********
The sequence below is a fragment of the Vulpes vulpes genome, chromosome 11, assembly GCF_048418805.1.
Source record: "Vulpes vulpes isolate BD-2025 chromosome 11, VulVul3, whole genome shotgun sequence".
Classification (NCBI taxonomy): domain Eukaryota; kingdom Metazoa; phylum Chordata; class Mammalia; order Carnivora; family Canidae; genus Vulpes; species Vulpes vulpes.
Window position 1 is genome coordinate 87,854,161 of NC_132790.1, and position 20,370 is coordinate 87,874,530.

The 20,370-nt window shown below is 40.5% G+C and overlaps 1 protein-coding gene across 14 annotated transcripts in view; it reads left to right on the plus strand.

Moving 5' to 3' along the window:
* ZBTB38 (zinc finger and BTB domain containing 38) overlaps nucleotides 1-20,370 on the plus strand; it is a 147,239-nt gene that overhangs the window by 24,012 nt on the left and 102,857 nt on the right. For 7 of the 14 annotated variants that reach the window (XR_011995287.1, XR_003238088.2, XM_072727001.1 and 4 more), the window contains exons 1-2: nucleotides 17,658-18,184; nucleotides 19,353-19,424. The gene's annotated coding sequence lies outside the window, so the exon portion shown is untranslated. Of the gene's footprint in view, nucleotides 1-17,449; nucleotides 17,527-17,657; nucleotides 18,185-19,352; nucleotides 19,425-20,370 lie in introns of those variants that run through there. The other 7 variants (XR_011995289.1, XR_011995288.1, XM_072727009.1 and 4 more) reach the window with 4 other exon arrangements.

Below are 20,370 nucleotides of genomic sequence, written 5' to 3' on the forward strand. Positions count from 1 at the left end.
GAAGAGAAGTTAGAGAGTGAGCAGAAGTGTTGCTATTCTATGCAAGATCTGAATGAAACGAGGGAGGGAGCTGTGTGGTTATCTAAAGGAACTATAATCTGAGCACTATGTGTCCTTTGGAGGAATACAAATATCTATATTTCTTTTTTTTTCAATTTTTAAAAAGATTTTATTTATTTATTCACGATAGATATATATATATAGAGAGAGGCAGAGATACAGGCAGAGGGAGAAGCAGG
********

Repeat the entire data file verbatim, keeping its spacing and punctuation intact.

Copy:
The sequence below is a fragment of the Vulpes vulpes genome, chromosome 11, assembly GCF_048418805.1.
Source record: "Vulpes vulpes isolate BD-2025 chromosome 11, VulVul3, whole genome shotgun sequence".
Classification (NCBI taxonomy): domain Eukaryota; kingdom Metazoa; phylum Chordata; class Mammalia; order Carnivora; family Canidae; genus Vulpes; species Vulpes vulpes.
Window position 1 is genome coordinate 87,854,161 of NC_132790.1, and position 20,370 is coordinate 87,874,530.

The 20,370-nt window shown below is 40.5% G+C and overlaps 1 protein-coding gene across 14 annotated transcripts in view; it reads left to right on the plus strand.

Moving 5' to 3' along the window:
* ZBTB38 (zinc finger and BTB domain containing 38) overlaps nucleotides 1-20,370 on the plus strand; it is a 147,239-nt gene that overhangs the window by 24,012 nt on the left and 102,857 nt on the right. For 7 of the 14 annotated variants that reach the window (XR_011995287.1, XR_003238088.2, XM_072727001.1 and 4 more), the window contains exons 1-2: nucleotides 17,658-18,184; nucleotides 19,353-19,424. The gene's annotated coding sequence lies outside the window, so the exon portion shown is untranslated. Of the gene's footprint in view, nucleotides 1-17,449; nucleotides 17,527-17,657; nucleotides 18,185-19,352; nucleotides 19,425-20,370 lie in introns of those variants that run through there. The other 7 variants (XR_011995289.1, XR_011995288.1, XM_072727009.1 and 4 more) reach the window with 4 other exon arrangements.

Below are 20,370 nucleotides of genomic sequence, written 5' to 3' on the forward strand. Positions count from 1 at the left end.
GAAGAGAAGTTAGAGAGTGAGCAGAAGTGTTGCTATTCTATGCAAGATCTGAATGAAACGAGGGAGGGAGCTGTGTGGTTATCTAAAGGAACTATAATCTGAGCACTATGTGTCCTTTGGAGGAATACAAATATCTATATTTCTTTTTTTTTCAATTTTTAAAAAGATTTTATTTATTTATTCACGATAGATATATATATATAGAGAGAGGCAGAGATACAGGCAGAGGGAGAAGCAGG